(RHOI-supported) A special issue on the geology and paleontology of the Late Miocene­Early Pliocene site of As Sahabi, Libya has recently been published in the Garyounis Scientific Bulletin (Boaz, N. T., A. El-Arnauti, P. Pavlakis, and M. J. Salem. (2008) Circum-Mediterranean Geology and Biotic Evolution during the Neogene Period: The Perspective from Libya. Garyounis Scientific Bulletin, Special Issue No. 5. Benghazi, Libya: University of Garyounis.) An analysis of material recovered from fieldwork dating as far back as the 1930s is presented including fossils recovered during the RHOI-supported 2007 field season.

As of 2008, a total of 30 large mammal taxa have been recovered from the Sahabi Formation, dated biochronologically and geochronologically to 7.2-7.5 Ma. In depth discussions of the development of the Sirt Basin and the role of North Africa as a biogeographic crossroads are presented. The final chapter discusses the paleoecology of Sahabi and compares it with the site of Toros Menalla, Chad (where Sahelanthropus tchadensis was discovered in 2001), to evaluate the potential of finding hominid remains within the Sahabi sediments.

(Image: University of Garyounis)



(RHOI-supported) A special issue on paleontological and geological work at the late Miocene site of Lemudong’o, Kenya has been published in the journal Kirtlandia (Number 56, December 2007). The seventeen articles within this issue detail the history of research at Lemudong’o and describe some of the 1268 vertebrate specimens in 48 taxa found over the course of fieldwork spanning 1994-2005.

Among the finds is a new species of Paracolobus (P. enkorikae) described in detail by L. Hlusko (L. Hlusko (2007) A new late Miocene species of Paracolobus and other Cercopithecoidea (Mammalia: Primates) fossils from Lemudong’o, Kenya. Kirtlandia 56: 72-85). Though research at Lemudong’o yielded no hominid fossils, an understanding of the paleoenvironment of the Narok district, Kenya at 6.1 Ma is invaluable for understanding habitat preferences of the earliest members of the human lineage.

Continue to monitor this newsfeed for further updates of research on the evolution and paleobiology of early hominids.

(Image: Cleveland Museum of Natural History)




(RHOI-supported) P.I. Sileshi Semaw and colleagues announced in the January 20 edition of Nature new material of Ardipithecus ramidus from As Duma, Gona Western Margin, Afar, Ethiopia. As Duma, dated to between 4.51 and 4.32 million years, is now the second locality to yield Ar. ramidus, after Aramis, dated to 4.4 million years. RHOI-sponsored fieldwork is continuing in the Gona Western Margin.

Gona, Ethiopia (Image: Sileshi Semaw)



(RHOI-supported) Three RHOI supported field missions took place in the Lake Chad basin in 2003 and 2004. These efforts focused on the upper Miocene site of Toros-Menalla (TM), and saw the collection of sediment samples and the systematic collection of micro and macrovetebrates at hominid localities. RHOI supported laboratory work reconstruction the cranium of Sahelanthropus using CT imagery and paleozoological analyses of several taxa from the Toros-Menalla assemblage. Look for publications in the near future. link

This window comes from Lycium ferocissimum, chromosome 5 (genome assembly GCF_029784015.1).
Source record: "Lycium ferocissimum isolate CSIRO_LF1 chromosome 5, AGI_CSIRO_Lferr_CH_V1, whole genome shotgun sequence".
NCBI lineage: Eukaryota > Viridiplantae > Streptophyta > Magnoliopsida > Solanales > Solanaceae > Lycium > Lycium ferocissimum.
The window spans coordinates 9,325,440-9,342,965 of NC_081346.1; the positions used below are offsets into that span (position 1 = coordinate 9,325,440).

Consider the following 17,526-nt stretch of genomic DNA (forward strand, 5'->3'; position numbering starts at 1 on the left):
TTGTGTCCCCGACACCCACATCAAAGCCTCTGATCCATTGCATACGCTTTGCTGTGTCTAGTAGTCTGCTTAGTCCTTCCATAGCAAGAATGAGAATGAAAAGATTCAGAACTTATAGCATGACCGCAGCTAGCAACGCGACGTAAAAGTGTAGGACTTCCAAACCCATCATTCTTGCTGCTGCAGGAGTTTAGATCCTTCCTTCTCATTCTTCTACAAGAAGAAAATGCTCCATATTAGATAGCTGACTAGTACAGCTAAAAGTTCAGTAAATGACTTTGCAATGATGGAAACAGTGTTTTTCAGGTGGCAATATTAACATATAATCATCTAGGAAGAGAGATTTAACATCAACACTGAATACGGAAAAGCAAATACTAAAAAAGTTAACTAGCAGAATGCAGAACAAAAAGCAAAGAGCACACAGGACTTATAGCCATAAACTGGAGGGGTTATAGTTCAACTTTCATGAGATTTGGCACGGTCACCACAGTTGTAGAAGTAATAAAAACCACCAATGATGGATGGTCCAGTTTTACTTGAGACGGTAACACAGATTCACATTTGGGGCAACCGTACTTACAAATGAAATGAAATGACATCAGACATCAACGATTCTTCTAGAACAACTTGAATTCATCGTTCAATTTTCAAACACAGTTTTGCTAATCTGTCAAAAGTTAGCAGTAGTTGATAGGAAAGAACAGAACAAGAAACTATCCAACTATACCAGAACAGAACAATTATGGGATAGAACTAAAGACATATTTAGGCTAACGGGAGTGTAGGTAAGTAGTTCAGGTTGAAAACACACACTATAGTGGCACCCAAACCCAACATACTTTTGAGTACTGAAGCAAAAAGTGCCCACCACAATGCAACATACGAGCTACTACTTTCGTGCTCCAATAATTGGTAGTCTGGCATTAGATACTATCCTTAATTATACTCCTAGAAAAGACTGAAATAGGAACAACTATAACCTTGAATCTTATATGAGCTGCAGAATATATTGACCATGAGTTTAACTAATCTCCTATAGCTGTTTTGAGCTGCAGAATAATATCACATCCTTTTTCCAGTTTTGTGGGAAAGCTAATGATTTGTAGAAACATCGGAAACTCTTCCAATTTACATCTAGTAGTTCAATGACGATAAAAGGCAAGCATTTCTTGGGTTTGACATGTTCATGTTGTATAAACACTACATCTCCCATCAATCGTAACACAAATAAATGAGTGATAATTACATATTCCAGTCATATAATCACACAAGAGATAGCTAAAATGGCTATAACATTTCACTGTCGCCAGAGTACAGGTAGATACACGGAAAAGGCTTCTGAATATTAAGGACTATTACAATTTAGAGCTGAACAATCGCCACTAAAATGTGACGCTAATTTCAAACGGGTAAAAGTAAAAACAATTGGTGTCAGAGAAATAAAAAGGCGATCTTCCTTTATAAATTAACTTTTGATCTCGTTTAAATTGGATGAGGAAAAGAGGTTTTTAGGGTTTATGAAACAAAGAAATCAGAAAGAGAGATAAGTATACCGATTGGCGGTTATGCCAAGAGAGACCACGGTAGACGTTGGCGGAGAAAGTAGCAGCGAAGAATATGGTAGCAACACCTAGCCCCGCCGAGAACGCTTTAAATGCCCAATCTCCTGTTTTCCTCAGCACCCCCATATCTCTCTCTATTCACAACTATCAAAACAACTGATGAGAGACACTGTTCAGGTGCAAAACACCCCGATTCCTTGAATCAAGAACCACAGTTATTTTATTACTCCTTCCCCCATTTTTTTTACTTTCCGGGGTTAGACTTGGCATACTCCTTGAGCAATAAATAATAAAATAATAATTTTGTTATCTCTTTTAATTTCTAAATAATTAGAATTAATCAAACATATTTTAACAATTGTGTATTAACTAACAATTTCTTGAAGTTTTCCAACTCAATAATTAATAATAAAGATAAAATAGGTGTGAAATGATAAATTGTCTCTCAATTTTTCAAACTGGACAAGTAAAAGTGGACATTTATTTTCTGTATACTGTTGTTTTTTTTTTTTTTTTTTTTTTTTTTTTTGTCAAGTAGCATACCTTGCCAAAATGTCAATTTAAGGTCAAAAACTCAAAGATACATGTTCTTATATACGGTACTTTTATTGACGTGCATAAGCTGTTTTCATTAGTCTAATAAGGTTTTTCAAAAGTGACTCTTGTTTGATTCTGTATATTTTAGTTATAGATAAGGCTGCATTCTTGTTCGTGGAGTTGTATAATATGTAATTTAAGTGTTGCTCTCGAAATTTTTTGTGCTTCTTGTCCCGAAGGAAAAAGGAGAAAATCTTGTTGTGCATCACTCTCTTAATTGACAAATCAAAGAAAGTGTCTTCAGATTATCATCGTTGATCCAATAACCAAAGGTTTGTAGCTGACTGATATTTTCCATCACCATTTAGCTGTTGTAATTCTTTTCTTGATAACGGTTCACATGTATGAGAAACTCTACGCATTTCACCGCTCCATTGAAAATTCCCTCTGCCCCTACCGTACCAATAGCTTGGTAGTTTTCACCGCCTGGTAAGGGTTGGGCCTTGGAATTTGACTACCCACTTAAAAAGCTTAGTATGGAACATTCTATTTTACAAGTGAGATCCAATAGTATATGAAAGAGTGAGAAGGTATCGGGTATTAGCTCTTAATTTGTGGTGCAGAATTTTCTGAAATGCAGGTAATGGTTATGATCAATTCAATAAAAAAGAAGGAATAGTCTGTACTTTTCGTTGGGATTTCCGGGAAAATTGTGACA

(RHOI-supported) Exploration of the northwest quadrant of the Middle Awash study area during the 2003 field season was focused on the area near the Jara/Borkana river junction, and on the plateau above Dallifage where new localities were found and named, and overlying basalt flows were sampled for Ar/Ar dating. Limited vertebrate remains were found on these outcrops. Exploration was extended into the western tributaries of the Wallia drainage where major basalt-capped blocks tilting synthetically into the rift at attitudes of >35 degrees were found. The area was found to be bushy, steep, and therefore only poorly accessible compared to more southerly outcrops at Alayla and Saitune Dora. Foot and vehicle survey was suspended after this result. Further survey is indicated for the 2004 field season in the headwaters of the Jara River.


(RHOI-supported) RHOI supported field research was conducted in July, 2004. Dr. L. Hlusko, Dr. S. Ambrose, and Dr. C. Nyamai led a group that worked at Lemudong'o, Enamon Kewon, and at Kasiole near the Ntuka River. At Lemudong'o they conducted extensive sieving of secondary deposits to recover previously eroded specimens. They collected data to devise a site map of the collection areas and to constrain provenience. Extensive sampling from the geological strata was conducted in order to build a comprehensive stratigraphic column of Lemudong'o and the surrounding fossiliferous sites. RHOI supported laboratory research was performed primarily by two researchers, F. Kyalo and L. Hlusko.


(RHOI-supported) The Gona Paleoanthropological Research Project undertook research in upper Miocene and lower Pliocene deposits in the Awash Basin of Ethiopia, collecting a large number of vertebrate specimens. Stratigraphic work and geochronological sample collection progressed, and arrangements have been made for Ar/Ar dating. RHOI funding contributed to organization and storage of the large number of fossils turned over to the National Museum of Ethiopia by the Gona Project. link